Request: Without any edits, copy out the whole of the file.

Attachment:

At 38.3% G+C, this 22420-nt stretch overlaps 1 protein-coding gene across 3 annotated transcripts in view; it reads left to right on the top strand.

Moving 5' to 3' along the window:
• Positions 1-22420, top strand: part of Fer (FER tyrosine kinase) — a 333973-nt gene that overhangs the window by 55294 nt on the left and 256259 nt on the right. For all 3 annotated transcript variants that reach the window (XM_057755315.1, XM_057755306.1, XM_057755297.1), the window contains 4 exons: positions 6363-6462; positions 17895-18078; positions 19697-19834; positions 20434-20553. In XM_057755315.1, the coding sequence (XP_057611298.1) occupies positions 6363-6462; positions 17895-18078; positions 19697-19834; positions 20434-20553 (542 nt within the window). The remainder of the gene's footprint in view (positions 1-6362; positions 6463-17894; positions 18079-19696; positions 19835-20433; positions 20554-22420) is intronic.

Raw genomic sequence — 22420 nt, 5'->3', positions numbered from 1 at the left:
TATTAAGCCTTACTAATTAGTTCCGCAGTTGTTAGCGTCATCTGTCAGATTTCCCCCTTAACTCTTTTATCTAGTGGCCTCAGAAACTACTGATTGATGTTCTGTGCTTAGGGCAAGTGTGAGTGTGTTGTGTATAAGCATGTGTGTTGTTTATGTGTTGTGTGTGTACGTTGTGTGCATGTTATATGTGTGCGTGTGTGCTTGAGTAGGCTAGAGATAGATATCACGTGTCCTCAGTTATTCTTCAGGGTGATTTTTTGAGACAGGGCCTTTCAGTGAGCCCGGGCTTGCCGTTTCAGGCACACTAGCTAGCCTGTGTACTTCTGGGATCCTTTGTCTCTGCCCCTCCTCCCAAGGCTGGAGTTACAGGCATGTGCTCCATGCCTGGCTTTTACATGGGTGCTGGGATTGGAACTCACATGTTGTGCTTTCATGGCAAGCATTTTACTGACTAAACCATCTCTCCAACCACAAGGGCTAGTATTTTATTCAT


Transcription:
At 38.3% G+C, this 22420-nt stretch overlaps 1 protein-coding gene across 3 annotated transcripts in view; it reads left to right on the top strand.

Moving 5' to 3' along the window:
• Positions 1-22420, top strand: part of Fer (FER tyrosine kinase) — a 333973-nt gene that overhangs the window by 55294 nt on the left and 256259 nt on the right. For all 3 annotated transcript variants that reach the window (XM_057755315.1, XM_057755306.1, XM_057755297.1), the window contains 4 exons: positions 6363-6462; positions 17895-18078; positions 19697-19834; positions 20434-20553. In XM_057755315.1, the coding sequence (XP_057611298.1) occupies positions 6363-6462; positions 17895-18078; positions 19697-19834; positions 20434-20553 (542 nt within the window). The remainder of the gene's footprint in view (positions 1-6362; positions 6463-17894; positions 18079-19696; positions 19835-20433; positions 20554-22420) is intronic.

Raw genomic sequence — 22420 nt, 5'->3', positions numbered from 1 at the left:
TATTAAGCCTTACTAATTAGTTCCGCAGTTGTTAGCGTCATCTGTCAGATTTCCCCCTTAACTCTTTTATCTAGTGGCCTCAGAAACTACTGATTGATGTTCTGTGCTTAGGGCAAGTGTGAGTGTGTTGTGTATAAGCATGTGTGTTGTTTATGTGTTGTGTGTGTACGTTGTGTGCATGTTATATGTGTGCGTGTGTGCTTGAGTAGGCTAGAGATAGATATCACGTGTCCTCAGTTATTCTTCAGGGTGATTTTTTGAGACAGGGCCTTTCAGTGAGCCCGGGCTTGCCGTTTCAGGCACACTAGCTAGCCTGTGTACTTCTGGGATCCTTTGTCTCTGCCCCTCCTCCCAAGGCTGGAGTTACAGGCATGTGCTCCATGCCTGGCTTTTACATGGGTGCTGGGATTGGAACTCACATGTTGTGCTTTCATGGCAAGCATTTTACTGACTAAACCATCTCTCCAACCACAAGGGCTAGTATTTTATTCAT